When a less socially-skilled employee knows exactly what he must say and does so, knowing that this is what's expected of him and will be considered to be good performance by his boss, that's a win for him. Perhaps allowing formulaic pleasantries to "work" on you could be an act of generosity to the employee (while still, on principle, spitting in the face of the company that mandates them).
Aug
15
comment 'Enjoy the rest of your day'. What is the name for such expressions?
@WS2 I think I can appreciate what you're driving at. I, too, hate false sincerity, and am actually a very transparent and earnest person. On the other side of the coin, however, corporations that reach a certain size fall easily into exercising control, because the 1% of employees that do not behave properly when given free reign to express themselves sincerely becomes a significant absolute number (say, 364 incidents of rudeness reported by customers last year), and at that point mandating the exact words of the pleasantry becomes hard to avoid.
Aug
15
comment 'Enjoy the rest of your day'. What is the name for such expressions?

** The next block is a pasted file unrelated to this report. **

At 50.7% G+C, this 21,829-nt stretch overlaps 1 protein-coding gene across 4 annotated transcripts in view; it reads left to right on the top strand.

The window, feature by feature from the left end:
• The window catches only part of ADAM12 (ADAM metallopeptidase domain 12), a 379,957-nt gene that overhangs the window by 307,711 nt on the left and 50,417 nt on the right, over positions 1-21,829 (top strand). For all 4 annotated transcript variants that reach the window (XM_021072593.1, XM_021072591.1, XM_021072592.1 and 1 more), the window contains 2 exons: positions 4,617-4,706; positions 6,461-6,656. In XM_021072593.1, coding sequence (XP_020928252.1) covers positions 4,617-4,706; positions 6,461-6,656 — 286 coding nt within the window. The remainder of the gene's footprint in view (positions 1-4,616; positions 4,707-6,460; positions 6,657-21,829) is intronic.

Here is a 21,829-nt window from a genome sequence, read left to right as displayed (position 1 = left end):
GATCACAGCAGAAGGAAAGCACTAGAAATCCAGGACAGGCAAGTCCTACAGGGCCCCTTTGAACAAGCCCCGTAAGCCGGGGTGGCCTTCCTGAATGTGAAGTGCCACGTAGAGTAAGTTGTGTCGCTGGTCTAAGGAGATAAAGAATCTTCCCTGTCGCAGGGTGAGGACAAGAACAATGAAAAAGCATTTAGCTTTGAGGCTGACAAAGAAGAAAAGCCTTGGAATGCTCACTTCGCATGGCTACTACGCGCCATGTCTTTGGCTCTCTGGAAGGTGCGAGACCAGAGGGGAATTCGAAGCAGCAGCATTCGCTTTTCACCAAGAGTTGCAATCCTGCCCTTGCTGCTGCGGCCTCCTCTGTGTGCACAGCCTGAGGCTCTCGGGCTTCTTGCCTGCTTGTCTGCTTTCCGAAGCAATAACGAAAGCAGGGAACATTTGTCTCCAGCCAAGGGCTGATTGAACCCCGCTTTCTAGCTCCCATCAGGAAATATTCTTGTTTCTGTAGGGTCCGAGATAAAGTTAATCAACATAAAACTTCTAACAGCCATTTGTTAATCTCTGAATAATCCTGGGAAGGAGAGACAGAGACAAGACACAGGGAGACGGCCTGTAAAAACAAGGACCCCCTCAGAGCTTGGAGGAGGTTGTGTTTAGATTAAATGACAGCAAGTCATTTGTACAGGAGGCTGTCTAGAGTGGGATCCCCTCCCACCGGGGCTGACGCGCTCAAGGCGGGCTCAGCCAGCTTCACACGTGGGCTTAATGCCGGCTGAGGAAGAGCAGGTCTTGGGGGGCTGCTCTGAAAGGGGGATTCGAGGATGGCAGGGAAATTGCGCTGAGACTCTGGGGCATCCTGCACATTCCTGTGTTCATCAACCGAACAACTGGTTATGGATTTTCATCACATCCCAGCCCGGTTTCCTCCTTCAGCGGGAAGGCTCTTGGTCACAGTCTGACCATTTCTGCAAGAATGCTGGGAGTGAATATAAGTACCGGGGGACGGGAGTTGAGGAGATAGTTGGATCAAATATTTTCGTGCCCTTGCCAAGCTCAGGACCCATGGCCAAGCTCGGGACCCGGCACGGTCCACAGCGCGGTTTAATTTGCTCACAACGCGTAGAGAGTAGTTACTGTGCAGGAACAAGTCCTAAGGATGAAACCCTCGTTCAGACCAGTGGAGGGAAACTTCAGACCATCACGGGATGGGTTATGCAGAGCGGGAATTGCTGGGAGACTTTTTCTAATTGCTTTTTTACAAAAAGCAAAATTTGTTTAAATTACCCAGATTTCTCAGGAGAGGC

@WS2 Holding it out to be sincere and genuine is exactly what they are not doing. It is most often mere signalling protocol, and it is unfortunate that those who refuse to engage in (or understand the proper place of) standard social signalling will likely encounter social problems throughout life. I personally don't like "thank you for your patience", since how does the person know I didn't wait impatiently, but I understand it, and certainly have no problem with "thank you for waiting".
Aug
15
comment 'Enjoy the rest of your day'. What is the name for such expressions?
@WS2 Social pleasantries are a kind of lubrication between people, all of whom have different values, thoughts, feelings, intentions, and experiences. They exist to promote harmony. They are a kind of signalling that enables people to not treat others as mere objects but respect them as people, deserving of standard signalling protocol. If someone says, "How's it going" do you not understand he is looking for "Great, and you?", not personal details of your difficult life? If you allow normal social lubrication to be a major irritant, you are going to suffer in life.